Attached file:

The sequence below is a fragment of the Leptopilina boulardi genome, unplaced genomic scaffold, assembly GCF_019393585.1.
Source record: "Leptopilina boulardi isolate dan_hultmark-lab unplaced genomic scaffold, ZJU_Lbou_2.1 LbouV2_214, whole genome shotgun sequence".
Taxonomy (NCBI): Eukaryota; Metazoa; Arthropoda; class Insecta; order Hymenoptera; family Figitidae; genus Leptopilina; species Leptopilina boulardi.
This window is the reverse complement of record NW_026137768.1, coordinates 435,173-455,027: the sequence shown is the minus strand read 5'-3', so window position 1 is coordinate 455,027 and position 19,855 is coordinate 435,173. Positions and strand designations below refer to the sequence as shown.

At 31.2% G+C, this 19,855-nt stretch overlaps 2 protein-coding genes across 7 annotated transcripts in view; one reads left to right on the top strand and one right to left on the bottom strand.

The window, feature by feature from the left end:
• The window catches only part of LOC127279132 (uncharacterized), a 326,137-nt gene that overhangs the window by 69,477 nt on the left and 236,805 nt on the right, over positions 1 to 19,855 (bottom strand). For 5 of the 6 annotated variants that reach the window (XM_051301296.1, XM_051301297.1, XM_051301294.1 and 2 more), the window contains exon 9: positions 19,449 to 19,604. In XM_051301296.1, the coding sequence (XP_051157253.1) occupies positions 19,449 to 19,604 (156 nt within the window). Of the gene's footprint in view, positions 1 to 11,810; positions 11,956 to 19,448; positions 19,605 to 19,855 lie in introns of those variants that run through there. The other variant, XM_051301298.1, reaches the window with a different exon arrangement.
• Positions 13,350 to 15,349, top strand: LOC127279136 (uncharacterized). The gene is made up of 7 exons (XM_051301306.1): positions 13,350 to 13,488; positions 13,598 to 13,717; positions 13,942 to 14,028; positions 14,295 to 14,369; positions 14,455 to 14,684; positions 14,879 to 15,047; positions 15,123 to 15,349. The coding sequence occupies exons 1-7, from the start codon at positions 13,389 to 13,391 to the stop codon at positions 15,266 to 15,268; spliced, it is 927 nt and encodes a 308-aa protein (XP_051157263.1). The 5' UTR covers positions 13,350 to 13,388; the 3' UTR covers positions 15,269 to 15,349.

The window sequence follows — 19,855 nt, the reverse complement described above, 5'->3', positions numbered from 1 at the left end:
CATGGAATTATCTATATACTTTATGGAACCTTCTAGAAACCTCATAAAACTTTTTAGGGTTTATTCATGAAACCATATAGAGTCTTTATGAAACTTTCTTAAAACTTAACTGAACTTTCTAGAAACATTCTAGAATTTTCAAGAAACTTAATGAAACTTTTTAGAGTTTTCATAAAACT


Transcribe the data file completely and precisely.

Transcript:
The sequence below is a fragment of the Leptopilina boulardi genome, unplaced genomic scaffold, assembly GCF_019393585.1.
Source record: "Leptopilina boulardi isolate dan_hultmark-lab unplaced genomic scaffold, ZJU_Lbou_2.1 LbouV2_214, whole genome shotgun sequence".
Taxonomy (NCBI): Eukaryota; Metazoa; Arthropoda; class Insecta; order Hymenoptera; family Figitidae; genus Leptopilina; species Leptopilina boulardi.
This window is the reverse complement of record NW_026137768.1, coordinates 435,173-455,027: the sequence shown is the minus strand read 5'-3', so window position 1 is coordinate 455,027 and position 19,855 is coordinate 435,173. Positions and strand designations below refer to the sequence as shown.

At 31.2% G+C, this 19,855-nt stretch overlaps 2 protein-coding genes across 7 annotated transcripts in view; one reads left to right on the top strand and one right to left on the bottom strand.

The window, feature by feature from the left end:
• The window catches only part of LOC127279132 (uncharacterized), a 326,137-nt gene that overhangs the window by 69,477 nt on the left and 236,805 nt on the right, over positions 1 to 19,855 (bottom strand). For 5 of the 6 annotated variants that reach the window (XM_051301296.1, XM_051301297.1, XM_051301294.1 and 2 more), the window contains exon 9: positions 19,449 to 19,604. In XM_051301296.1, the coding sequence (XP_051157253.1) occupies positions 19,449 to 19,604 (156 nt within the window). Of the gene's footprint in view, positions 1 to 11,810; positions 11,956 to 19,448; positions 19,605 to 19,855 lie in introns of those variants that run through there. The other variant, XM_051301298.1, reaches the window with a different exon arrangement.
• Positions 13,350 to 15,349, top strand: LOC127279136 (uncharacterized). The gene is made up of 7 exons (XM_051301306.1): positions 13,350 to 13,488; positions 13,598 to 13,717; positions 13,942 to 14,028; positions 14,295 to 14,369; positions 14,455 to 14,684; positions 14,879 to 15,047; positions 15,123 to 15,349. The coding sequence occupies exons 1-7, from the start codon at positions 13,389 to 13,391 to the stop codon at positions 15,266 to 15,268; spliced, it is 927 nt and encodes a 308-aa protein (XP_051157263.1). The 5' UTR covers positions 13,350 to 13,388; the 3' UTR covers positions 15,269 to 15,349.

The window sequence follows — 19,855 nt, the reverse complement described above, 5'->3', positions numbered from 1 at the left end:
CATGGAATTATCTATATACTTTATGGAACCTTCTAGAAACCTCATAAAACTTTTTAGGGTTTATTCATGAAACCATATAGAGTCTTTATGAAACTTTCTTAAAACTTAACTGAACTTTCTAGAAACATTCTAGAATTTTCAAGAAACTTAATGAAACTTTTTAGAGTTTTCATAAAACT